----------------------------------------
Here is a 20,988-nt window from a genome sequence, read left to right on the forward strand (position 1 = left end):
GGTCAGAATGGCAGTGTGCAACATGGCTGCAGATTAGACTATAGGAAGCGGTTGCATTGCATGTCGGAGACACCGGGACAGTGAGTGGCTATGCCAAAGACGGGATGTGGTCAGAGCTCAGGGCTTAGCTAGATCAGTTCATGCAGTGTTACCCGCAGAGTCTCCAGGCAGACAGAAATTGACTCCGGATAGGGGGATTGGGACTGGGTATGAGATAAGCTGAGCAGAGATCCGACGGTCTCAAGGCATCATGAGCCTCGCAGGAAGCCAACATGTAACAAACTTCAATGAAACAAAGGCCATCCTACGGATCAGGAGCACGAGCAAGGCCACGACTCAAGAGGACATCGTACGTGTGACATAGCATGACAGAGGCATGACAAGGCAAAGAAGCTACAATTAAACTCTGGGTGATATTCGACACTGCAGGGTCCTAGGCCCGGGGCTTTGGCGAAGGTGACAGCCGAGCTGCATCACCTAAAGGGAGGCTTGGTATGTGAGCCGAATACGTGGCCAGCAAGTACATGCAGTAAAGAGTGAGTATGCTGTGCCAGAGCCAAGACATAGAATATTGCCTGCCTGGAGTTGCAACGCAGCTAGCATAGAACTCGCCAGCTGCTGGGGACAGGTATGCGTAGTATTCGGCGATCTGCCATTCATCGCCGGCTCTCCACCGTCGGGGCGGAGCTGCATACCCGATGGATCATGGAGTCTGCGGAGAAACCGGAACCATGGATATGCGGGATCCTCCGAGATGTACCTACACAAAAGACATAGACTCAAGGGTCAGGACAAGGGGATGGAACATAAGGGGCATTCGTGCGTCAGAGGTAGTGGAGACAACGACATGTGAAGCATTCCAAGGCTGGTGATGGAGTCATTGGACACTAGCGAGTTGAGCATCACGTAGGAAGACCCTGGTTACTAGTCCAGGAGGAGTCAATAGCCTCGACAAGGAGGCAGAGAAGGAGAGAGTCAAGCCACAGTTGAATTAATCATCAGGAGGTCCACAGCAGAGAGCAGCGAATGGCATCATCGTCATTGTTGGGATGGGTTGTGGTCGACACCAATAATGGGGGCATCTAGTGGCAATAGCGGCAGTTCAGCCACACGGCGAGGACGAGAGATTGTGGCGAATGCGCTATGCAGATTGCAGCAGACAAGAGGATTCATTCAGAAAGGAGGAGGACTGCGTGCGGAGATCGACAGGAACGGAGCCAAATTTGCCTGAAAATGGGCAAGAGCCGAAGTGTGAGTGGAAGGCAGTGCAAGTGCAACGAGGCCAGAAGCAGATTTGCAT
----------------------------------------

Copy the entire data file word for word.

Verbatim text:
Here is a 20,988-nt window from a genome sequence, read left to right on the forward strand (position 1 = left end):
GGTCAGAATGGCAGTGTGCAACATGGCTGCAGATTAGACTATAGGAAGCGGTTGCATTGCATGTCGGAGACACCGGGACAGTGAGTGGCTATGCCAAAGACGGGATGTGGTCAGAGCTCAGGGCTTAGCTAGATCAGTTCATGCAGTGTTACCCGCAGAGTCTCCAGGCAGACAGAAATTGACTCCGGATAGGGGGATTGGGACTGGGTATGAGATAAGCTGAGCAGAGATCCGACGGTCTCAAGGCATCATGAGCCTCGCAGGAAGCCAACATGTAACAAACTTCAATGAAACAAAGGCCATCCTACGGATCAGGAGCACGAGCAAGGCCACGACTCAAGAGGACATCGTACGTGTGACATAGCATGACAGAGGCATGACAAGGCAAAGAAGCTACAATTAAACTCTGGGTGATATTCGACACTGCAGGGTCCTAGGCCCGGGGCTTTGGCGAAGGTGACAGCCGAGCTGCATCACCTAAAGGGAGGCTTGGTATGTGAGCCGAATACGTGGCCAGCAAGTACATGCAGTAAAGAGTGAGTATGCTGTGCCAGAGCCAAGACATAGAATATTGCCTGCCTGGAGTTGCAACGCAGCTAGCATAGAACTCGCCAGCTGCTGGGGACAGGTATGCGTAGTATTCGGCGATCTGCCATTCATCGCCGGCTCTCCACCGTCGGGGCGGAGCTGCATACCCGATGGATCATGGAGTCTGCGGAGAAACCGGAACCATGGATATGCGGGATCCTCCGAGATGTACCTACACAAAAGACATAGACTCAAGGGTCAGGACAAGGGGATGGAACATAAGGGGCATTCGTGCGTCAGAGGTAGTGGAGACAACGACATGTGAAGCATTCCAAGGCTGGTGATGGAGTCATTGGACACTAGCGAGTTGAGCATCACGTAGGAAGACCCTGGTTACTAGTCCAGGAGGAGTCAATAGCCTCGACAAGGAGGCAGAGAAGGAGAGAGTCAAGCCACAGTTGAATTAATCATCAGGAGGTCCACAGCAGAGAGCAGCGAATGGCATCATCGTCATTGTTGGGATGGGTTGTGGTCGACACCAATAATGGGGGCATCTAGTGGCAATAGCGGCAGTTCAGCCACACGGCGAGGACGAGAGATTGTGGCGAATGCGCTATGCAGATTGCAGCAGACAAGAGGATTCATTCAGAAAGGAGGAGGACTGCGTGCGGAGATCGACAGGAACGGAGCCAAATTTGCCTGAAAATGGGCAAGAGCCGAAGTGTGAGTGGAAGGCAGTGCAAGTGCAACGAGGCCAGAAGCAGATTTGCAT